When you give to the needy, let your left know how to cut your right without killing.
She had never thought of herself as a needy person. But perversely enough, she became just that the moment she gathered enough courage to finally leave him. As she packed her bags—this time for real, not merely packing while anticipating the inevitable reconciliation—she could feel herself shrinking, retreating to a world she hadn’t yet sketched adequately. She turned up at an old friend’s place, and they were in bed within the hour. The sex was so good that she felt like bottling it up and tucking it away neatly in the kitchen cabinet. She felt terrified, spooked out of her wits.
From then on, fear began to chip away at the love in her life, and she let it. She would flee to men and then make them chase her away from their lives. She would flee to men who would save her from the last one, who didn’t know that their rescue was really a non sequitur. Friends would avoid introducing her to men—they knew what would inevitably follow. Inside of her head, she was the battered woman who had found the courage to move on with her life. And she had been finding it, over and over again, each time with renewed steel.
One day, she bumped into his sister, who she hadn’t met since the break-up. She had braced herself for a barrage of accusations or a concentrated dose of calculated coldness. Instead, she found herself listening to a story.
It was an old-fashioned sort of story at first, and it involved a knight. A knight who swooped in to save the fair maiden, time and again. A knight who didn’t mind losing out on the maiden’s attentions, as long as the act of rescuing her meant something. A knight who had been tirelessly—one might even say ruthlessly—going through these noble quests. He neither lusted after nor declined what treasure came his way. But he made sure that he counted on his fingers carefully.
When the countdown ended, he would wake up in the middle of the night, turn his back on all of the treasure and never be seen in that town again.
Are you listening to me? I need you to talk to my brother.
Your sister gave me your number, in case you were guessing.
I wasn’t. I knew.
Okay. How’ve you been keeping up? She said that—
I know what she must have said. That I suffer from a messiah complex. That I’m an idiot who’s letting guilt as old as the devil ruin my life. That there’s nothing you or anyone else can do about it, but do you think you could try anyway, just in case?
Now, there’s much one can say about a conversation which starts off like that, but to say it would be even more tedious than the conversation itself. He would not stop being passive-aggressive. She would not stop trying to draw him out. Even when they spoke about books, something they both liked—during and before these last seven years—they could only find it within themselves to spar.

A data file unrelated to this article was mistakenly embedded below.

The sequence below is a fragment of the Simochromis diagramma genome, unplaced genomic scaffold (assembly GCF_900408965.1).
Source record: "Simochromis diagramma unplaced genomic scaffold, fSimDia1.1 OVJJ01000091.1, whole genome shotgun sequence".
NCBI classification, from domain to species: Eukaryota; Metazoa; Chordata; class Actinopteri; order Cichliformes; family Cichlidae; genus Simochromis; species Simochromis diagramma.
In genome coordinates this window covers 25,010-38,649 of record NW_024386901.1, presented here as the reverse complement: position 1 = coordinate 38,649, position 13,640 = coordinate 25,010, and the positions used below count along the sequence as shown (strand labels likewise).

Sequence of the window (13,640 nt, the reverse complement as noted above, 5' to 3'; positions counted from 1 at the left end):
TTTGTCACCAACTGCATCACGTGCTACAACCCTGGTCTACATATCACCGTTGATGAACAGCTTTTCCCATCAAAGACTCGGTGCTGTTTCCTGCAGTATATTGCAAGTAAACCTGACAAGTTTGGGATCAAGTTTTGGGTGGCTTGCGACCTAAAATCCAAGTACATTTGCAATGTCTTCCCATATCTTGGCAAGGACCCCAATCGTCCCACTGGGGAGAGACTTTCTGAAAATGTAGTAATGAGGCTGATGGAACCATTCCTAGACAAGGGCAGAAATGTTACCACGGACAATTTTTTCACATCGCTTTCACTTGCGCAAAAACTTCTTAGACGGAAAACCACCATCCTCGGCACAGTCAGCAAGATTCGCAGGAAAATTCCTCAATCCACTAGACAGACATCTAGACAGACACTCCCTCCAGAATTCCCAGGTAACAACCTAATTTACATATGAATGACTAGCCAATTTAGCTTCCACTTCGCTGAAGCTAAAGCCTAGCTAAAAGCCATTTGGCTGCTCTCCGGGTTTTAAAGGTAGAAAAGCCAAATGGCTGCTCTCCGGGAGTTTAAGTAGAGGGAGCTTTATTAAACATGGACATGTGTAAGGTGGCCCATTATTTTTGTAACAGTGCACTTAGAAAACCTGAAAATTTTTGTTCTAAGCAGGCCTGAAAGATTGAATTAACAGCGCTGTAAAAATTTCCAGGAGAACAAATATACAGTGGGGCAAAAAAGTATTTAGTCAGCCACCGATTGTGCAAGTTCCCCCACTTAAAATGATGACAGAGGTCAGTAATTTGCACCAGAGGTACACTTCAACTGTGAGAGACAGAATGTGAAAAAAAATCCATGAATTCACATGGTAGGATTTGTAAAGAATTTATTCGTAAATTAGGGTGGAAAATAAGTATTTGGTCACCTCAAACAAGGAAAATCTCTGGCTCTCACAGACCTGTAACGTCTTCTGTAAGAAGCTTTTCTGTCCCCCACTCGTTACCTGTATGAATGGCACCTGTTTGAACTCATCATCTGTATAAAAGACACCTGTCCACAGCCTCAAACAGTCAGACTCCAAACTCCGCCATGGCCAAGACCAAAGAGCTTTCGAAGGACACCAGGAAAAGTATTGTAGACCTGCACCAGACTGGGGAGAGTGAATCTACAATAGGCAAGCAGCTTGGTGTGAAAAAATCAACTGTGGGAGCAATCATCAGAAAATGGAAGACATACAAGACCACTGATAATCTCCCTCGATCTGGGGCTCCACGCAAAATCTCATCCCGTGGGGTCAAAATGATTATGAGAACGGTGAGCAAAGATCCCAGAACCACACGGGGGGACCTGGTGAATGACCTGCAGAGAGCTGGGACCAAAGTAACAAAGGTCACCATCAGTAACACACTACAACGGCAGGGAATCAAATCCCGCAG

Chuck Palahniuk is mostly rubbish; sublime when he finds whatever concoction of narcotics he finds to be groovy. (No, he’s simply rubbish, she said.)
John Barth is the only living novelist who ought to be made compulsory. (No, he should compulsorily be torched to a crisp, he said.)
Just then, the empty glass tumbler which he was holding burst into pieces, leaving him bleeding. Gasping, she immediately began to sweep the glass fragments off his hand with a tissue, before emptying her purse out on the table in pure, blind panic. Vanity case, pens, notebooks—and what seemed to be a sizable number of bandages, of which she took one and put it on him, in a clearly practised motion.
Okay, you don’t have to look at me that way, it was my ex-boyfriend—he, well, I don’t have to tell you what he liked to do.
What? Let go of my hand—
But he wasn’t letting go. He had had quite enough of letting go. Her wrist, now not too far from his eyes, showed small, straight, clean cuts, like the ones found on people who know what they are doing, who know exactly what they need; nothing more and nothing less. Without easing his grip, he wordlessly held up his right hand in front of her, so that she could look into the mirror he was offering her.
Was theirs a strange love? One can’t say for sure, but they did love strangely, it has to be said.
He was weeping freely now, and she held him tight against her, his head buried between her breasts. After all these years, they didn’t need to rush themselves as they held each other in mutual acknowledgment of all the pain they had inflicted, the pain that was theirs and theirs alone to cherish.